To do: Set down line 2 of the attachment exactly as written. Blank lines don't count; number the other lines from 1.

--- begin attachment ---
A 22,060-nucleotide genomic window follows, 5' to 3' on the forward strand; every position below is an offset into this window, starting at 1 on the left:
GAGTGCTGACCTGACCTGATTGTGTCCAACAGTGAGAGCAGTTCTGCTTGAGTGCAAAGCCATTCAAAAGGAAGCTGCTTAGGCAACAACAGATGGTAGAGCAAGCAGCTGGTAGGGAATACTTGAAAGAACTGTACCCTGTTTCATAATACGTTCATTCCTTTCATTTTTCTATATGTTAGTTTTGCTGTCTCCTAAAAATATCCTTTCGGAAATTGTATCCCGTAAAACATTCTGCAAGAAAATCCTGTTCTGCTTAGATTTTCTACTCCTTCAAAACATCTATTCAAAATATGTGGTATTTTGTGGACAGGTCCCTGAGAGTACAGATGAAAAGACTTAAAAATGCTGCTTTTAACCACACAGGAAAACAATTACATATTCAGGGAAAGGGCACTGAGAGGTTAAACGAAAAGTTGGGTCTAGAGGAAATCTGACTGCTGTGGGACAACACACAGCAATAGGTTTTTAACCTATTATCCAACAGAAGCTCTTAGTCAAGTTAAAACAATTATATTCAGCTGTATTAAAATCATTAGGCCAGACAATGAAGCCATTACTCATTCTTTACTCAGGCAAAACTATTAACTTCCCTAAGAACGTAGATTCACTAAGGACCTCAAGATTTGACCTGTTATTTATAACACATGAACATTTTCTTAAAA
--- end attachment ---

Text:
GAGTGCTGACCTGACCTGATTGTGTCCAACAGTGAGAGCAGTTCTGCTTGAGTGCAAAGCCATTCAAAAGGAAGCTGCTTAGGCAACAACAGATGGTAGAGCAAGCAGCTGGTAGGGAATACTTGAAAGAACTGTACCCTGTTTCATAATACGTTCATTCCTTTCATTTTTCTATATGTTAGTTTTGCTGTCTCCTAAAAATATCCTTTCGGAAATTGTATCCCGTAAAACATTCTGCAAGAAAATCCTGTTCTGCTTAGATTTTCTACTCCTTCAAAACATCTATTCAAAATATGTGGTATTTTGTGGACAGGTCCCTGAGAGTACAGATGAAAAGACTTAAAAATGCTGCTTTTAACCACACAGGAAAACAATTACATATTCAGGGAAAGGGCACTGAGAGGTTAAACGAAAAGTTGGGTCTAGAGGAAATCTGACTGCTGTGGGACAACACACAGCAATAGGTTTTTAACCTATTATCCAACAGAAGCTCTTAGTCAAGTTAAAACAATTATATTCAGCTGTATTAAAATCATTAGGCCAGACAATGAAGCCATTACTCATTCTTTACTCAGGCAAAACTATTAACTTCCCTAAGAACGTAGATTCACTAAGGACCTCAAGATTTGACCTGTTATTTATAACACATGAACATTTTCTTAAAA